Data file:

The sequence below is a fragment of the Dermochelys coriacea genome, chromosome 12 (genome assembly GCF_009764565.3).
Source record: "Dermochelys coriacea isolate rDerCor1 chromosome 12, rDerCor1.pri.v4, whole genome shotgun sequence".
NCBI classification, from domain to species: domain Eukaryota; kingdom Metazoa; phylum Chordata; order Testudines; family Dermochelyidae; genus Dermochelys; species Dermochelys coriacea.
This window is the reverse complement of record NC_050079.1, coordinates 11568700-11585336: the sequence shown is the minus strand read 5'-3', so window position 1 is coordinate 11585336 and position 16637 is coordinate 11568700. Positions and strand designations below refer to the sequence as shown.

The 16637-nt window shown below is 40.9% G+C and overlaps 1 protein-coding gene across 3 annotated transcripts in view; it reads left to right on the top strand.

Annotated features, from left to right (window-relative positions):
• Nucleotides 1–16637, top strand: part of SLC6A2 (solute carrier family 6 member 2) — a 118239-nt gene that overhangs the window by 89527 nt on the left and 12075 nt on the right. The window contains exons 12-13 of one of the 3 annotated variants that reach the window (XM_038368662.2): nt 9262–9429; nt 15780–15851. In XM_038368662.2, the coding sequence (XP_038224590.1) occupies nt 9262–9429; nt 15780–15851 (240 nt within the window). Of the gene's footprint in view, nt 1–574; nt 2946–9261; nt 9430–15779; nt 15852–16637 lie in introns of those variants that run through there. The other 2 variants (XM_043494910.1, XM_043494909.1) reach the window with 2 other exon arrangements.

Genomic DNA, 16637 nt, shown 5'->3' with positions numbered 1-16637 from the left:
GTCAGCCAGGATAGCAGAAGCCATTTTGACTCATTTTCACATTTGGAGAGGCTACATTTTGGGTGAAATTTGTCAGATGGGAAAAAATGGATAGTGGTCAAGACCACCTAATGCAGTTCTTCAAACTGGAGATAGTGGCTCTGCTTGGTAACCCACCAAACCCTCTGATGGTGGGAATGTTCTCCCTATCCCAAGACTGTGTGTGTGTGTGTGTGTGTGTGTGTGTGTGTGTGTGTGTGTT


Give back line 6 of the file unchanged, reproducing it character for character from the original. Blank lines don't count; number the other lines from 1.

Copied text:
Annotated features, from left to right (window-relative positions):